14 year old daughter is out of control

Tesha - posted on 05/18/2015 ( 3 moms have responded )

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My 14 year old has mood swings that are ridiculous. Enough to put me in a dark place. Literally thinking of shaking her silly and more. I wouldn't.... But OMG she would deserve a slap across the face. For example: tonight she waits until the last minute to work on her algebra homework. I'm trying to help her but she acts fricken crazy... Spazzing.... Hyper ventilating. "I don't get it.... My brain doesn't work! I'm so stupid!! Why am I so stupid?" Over and over and over again. I don't get the math, so I, as the great mother, turn to google and find out how the hell to simplify a stupid expression. I figured it out and went to show her. Now she is acting tired and like she is high or drunk. (She isn't either). "I'm tired mom. I want to go to bed". Grrrrrrrrrrr then she is hungry and then refuses to eat the dinner made and the. Goes upstairs and starts freaking out that she ant find her phone. Screaming "you took it! Give it back". I go upstairs and I'm thinking "omg crazy... It's right fricken here on your desk"... But I just pick it up and show her it's right there. NOW for the last hour... She has been overly crying loud and yelling I hate you (by this moment phone is in my possession) and I wish I wasn't born and I want to be adopted by a family who cares (we do... But apparently not good enough?) and not to mention other not so nice stuff. Is this normal? Will this end? A therapist told her she was a normal teenager. Really? Friday she has an appt with her pediatrician. I can't take much more of this. I have 3 other kids who are younger. What do I do? Why is she like this? Her dad and I are diforced since she was 4 and I have been with my bf for over 10 years. She was never abused, never went through any crazy stuff growing up, no bf's, no abuse, maybe bitchy little friend fights is the biggest or close friends moving away. She also refuses to do anything and we all feel like we walk on egg shells. I'm at the point where I put my foot down, I am verbally and emotionally abused by her for hours. Her siblings have listen to it and it's embarrassing. I feel hopeless :(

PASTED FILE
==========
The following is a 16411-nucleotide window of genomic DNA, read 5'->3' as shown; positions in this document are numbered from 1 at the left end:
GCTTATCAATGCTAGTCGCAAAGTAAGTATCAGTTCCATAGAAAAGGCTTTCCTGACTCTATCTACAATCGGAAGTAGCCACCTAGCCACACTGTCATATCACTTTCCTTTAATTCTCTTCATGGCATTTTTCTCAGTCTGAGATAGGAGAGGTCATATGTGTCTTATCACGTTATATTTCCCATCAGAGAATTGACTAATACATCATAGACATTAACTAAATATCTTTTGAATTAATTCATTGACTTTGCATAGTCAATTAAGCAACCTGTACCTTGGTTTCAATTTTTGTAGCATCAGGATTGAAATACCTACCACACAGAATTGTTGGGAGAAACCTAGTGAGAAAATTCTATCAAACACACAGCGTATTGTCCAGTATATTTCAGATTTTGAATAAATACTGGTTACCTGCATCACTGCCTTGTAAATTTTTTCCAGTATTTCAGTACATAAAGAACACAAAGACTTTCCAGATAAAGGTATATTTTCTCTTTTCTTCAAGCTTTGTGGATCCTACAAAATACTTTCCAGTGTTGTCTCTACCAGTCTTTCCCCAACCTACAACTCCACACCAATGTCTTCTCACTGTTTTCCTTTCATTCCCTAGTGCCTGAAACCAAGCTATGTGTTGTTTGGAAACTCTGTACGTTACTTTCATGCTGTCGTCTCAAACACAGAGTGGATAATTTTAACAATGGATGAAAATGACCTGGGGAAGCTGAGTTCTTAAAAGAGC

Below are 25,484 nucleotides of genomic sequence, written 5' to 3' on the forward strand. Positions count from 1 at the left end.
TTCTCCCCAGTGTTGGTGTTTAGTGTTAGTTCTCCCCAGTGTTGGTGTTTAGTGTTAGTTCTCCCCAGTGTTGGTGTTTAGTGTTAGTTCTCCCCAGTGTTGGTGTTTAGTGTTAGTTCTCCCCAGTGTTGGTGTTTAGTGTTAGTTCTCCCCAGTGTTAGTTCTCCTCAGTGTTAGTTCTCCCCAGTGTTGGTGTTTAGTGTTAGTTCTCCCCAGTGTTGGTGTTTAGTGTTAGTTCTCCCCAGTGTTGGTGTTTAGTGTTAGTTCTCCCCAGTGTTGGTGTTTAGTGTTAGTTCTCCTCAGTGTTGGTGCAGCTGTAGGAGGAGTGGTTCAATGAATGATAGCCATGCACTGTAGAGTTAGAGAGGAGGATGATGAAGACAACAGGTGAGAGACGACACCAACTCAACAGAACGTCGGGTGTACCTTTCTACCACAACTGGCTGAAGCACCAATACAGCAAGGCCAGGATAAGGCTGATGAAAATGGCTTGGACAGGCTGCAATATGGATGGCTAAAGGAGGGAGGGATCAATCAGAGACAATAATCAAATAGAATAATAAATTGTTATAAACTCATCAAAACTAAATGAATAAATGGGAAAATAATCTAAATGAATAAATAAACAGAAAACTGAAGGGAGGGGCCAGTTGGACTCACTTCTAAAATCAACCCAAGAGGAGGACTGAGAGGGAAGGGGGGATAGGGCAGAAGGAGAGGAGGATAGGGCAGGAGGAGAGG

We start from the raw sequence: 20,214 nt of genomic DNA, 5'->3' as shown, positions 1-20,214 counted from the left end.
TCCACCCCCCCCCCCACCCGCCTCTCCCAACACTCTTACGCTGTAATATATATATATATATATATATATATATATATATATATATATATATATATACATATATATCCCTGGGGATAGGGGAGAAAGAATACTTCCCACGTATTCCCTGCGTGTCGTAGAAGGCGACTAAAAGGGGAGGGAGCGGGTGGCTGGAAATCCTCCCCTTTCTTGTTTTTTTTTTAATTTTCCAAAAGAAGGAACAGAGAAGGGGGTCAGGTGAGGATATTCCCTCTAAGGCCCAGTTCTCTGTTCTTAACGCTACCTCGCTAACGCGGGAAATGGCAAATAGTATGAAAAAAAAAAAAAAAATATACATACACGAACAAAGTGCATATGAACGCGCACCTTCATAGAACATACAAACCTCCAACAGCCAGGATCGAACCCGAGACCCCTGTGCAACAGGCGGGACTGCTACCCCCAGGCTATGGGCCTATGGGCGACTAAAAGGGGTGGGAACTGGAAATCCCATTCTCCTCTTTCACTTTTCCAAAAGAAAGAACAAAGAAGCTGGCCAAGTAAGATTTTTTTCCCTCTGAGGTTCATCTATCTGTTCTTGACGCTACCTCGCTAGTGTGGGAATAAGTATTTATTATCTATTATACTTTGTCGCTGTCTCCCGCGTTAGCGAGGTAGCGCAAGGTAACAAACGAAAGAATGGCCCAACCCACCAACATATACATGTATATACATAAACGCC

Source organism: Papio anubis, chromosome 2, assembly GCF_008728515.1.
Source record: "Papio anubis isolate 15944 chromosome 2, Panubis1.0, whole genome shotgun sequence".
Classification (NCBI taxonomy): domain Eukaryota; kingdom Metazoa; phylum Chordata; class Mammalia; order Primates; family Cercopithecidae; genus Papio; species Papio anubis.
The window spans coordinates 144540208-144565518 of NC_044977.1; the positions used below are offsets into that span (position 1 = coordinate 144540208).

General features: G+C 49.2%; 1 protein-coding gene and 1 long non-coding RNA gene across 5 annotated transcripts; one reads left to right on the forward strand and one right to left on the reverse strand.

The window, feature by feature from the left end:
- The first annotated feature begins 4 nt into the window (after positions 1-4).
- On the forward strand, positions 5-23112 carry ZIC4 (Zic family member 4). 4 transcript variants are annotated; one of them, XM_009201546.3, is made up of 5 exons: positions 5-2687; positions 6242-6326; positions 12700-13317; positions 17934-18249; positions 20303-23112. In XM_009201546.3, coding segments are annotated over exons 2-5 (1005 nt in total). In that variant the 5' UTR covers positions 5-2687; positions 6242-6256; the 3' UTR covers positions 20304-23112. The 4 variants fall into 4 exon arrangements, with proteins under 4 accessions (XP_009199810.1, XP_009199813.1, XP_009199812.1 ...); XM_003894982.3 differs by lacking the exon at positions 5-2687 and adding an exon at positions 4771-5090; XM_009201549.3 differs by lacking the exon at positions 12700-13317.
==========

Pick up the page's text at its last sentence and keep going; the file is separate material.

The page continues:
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Nicole - posted on 05/23/2015

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Tesha, your post made we laugh. Our daughters must have been separated at birth! They even use exactly the same phrases - and tactics for getting and keeping our attention. It does my head in and I know exactly how crazy it makes you feel and how the whole household suffers. I call them her "tanties" because it is JUST like a toddler tantrum, only louder. (I don't call them that in her presence, of course!). This is how I handle it now (on my good mother days) and I have seen some improvement - fewer episodes, shorter duration.
1) SLEEP. When she is tired, i see more frequent and longer tanties. Encourage sleep. I take her ipad and phone away each night at a set time. If I forget, she will play games/read/Instagram until midnight.